Anthony Coote Chair, Aspiring Biodiversity Trust (ABT): Anthony is a professional geo-scientist. His work with ABT is in relation to indigenous biodiversity protection and restoration programmes within the Makarora catchment. Anthony actively contributes to the management of logistics and safety in relation to braided river to alpine species surveying/monitoring and predator control field programmes. Anthony has adapted his earth/strategic-metals-resource science vocation skills to the planning and execution of ABT’s multiple habitats and species protection and monitoring projects. As a geo-scientist he provides specialist technical input into the delineation of metals in the Earth’s crust, many of these metals increasingly strategic and indispensable to expanding sustainable energy generation and consumption.
Dr. Tara Murray is a Science Advisor – Threatened Species for the Department of Conservation. Tara is a terrestrial invertebrate ecologist who grew up in the Mackenzie basin. She graduated from Otago where her honours looked at native weevil/plant associations to understand if botanical surveys can be used to predict insect biodiversity. She undertook an MSc in Massachusetts, and PhD in Rotorua (Lincoln Uni./Scion collaboration), both focused on biocontrol and biosecurity, and completed a postdoc in Australia on insect responses to climate change. During 8 years as Senior Lecturer at Canterbury Uni., she ran a programme of insect conservation research focused on drylands and braided rivers. Tara recently started Science Advisor role with DOC and primarily works on the research needs for Threatened, At Risk & Data Deficient invertebrates.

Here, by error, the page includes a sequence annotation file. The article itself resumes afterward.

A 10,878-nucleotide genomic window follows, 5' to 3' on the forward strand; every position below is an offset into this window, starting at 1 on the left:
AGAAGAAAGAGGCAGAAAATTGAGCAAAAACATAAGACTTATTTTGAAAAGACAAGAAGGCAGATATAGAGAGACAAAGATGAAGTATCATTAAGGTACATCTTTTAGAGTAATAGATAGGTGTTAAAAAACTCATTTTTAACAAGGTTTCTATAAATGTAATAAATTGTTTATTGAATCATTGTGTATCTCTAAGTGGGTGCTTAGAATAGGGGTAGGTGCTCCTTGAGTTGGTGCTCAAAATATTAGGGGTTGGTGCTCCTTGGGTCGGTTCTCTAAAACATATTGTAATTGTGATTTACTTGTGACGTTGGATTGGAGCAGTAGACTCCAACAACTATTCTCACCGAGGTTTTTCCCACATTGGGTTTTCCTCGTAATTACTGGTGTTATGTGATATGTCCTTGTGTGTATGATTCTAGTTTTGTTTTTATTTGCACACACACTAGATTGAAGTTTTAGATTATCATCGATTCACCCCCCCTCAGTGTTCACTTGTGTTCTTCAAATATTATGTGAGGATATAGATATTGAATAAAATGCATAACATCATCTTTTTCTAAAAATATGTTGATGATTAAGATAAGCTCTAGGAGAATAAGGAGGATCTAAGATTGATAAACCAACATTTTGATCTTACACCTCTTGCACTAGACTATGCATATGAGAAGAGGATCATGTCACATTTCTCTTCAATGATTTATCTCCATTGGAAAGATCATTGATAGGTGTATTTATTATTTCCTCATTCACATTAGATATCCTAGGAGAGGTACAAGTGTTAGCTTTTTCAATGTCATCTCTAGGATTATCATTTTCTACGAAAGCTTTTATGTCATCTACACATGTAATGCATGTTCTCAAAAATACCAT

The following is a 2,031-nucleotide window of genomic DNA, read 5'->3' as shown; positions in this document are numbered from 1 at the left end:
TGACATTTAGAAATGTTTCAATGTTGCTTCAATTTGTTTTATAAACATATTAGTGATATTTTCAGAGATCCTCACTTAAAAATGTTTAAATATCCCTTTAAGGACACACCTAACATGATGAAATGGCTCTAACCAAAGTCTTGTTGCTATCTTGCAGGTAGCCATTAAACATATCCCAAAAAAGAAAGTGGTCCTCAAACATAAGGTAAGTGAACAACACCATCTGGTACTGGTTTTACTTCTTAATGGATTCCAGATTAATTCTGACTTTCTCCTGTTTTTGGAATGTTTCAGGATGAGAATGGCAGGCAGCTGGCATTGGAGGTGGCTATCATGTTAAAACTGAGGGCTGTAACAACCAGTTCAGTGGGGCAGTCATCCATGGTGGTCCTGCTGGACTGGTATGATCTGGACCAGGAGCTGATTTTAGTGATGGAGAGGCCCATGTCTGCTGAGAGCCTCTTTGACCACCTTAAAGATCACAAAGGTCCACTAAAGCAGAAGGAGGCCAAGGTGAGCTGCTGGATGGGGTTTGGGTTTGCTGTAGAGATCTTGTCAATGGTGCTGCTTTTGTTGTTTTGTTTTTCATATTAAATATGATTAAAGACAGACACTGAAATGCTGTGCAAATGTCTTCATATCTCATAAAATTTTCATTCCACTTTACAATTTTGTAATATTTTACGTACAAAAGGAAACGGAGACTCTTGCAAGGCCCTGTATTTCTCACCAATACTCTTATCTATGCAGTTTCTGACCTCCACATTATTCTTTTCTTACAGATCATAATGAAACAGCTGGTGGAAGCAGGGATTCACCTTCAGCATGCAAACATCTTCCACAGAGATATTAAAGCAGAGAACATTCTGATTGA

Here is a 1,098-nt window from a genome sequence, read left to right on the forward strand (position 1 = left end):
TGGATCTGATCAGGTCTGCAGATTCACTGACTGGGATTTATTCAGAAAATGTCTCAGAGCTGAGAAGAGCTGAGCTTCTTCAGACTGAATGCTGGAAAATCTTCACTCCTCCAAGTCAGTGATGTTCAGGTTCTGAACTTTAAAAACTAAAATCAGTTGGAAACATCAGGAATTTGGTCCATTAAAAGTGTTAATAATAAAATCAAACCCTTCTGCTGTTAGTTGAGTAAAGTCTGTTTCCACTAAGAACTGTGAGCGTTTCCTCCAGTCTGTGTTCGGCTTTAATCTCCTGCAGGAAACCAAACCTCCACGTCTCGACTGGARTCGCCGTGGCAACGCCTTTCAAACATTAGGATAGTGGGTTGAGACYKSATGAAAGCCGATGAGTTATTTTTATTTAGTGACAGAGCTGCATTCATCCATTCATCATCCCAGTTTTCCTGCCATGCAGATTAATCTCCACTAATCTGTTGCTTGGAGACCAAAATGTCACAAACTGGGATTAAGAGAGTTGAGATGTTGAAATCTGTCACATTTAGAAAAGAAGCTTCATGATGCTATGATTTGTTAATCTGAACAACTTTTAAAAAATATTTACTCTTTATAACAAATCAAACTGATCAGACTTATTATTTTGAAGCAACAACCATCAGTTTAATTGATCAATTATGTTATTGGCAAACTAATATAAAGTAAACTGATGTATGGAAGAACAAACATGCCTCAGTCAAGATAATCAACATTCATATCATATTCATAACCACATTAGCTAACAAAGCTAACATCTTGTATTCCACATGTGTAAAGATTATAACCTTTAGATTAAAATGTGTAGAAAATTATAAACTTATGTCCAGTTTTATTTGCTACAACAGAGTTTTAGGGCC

Adele Coombs, Orari River Protection Group (ORPG): Adele returned to the South Island of New Zealand in 2013 after living in Australia for 30 years, where she worked to save the Mary River from a dam in south-east Queensland and campaigned against coal seam gas and fossil fuel expansion. Back in New Zealand, Adele was alarmed at the state of Canterbury rivers and joined the ORPG as a volunteer. The ORPG started in 2003 in response to a dam proposal, which was successfully halted thanks to community support, however advocacy work for a clean river continues. Nowadays, she is on the river regularly helping with trapping predators, weed control, water testing, and monitoring endangered bird colonies, or stuck behind a computer working away for river protection! Adele works as a music teacher and school guidance counsellor. She loves exploring mountain ranges and swimming in wild places, and environmental protection is vitally important to her.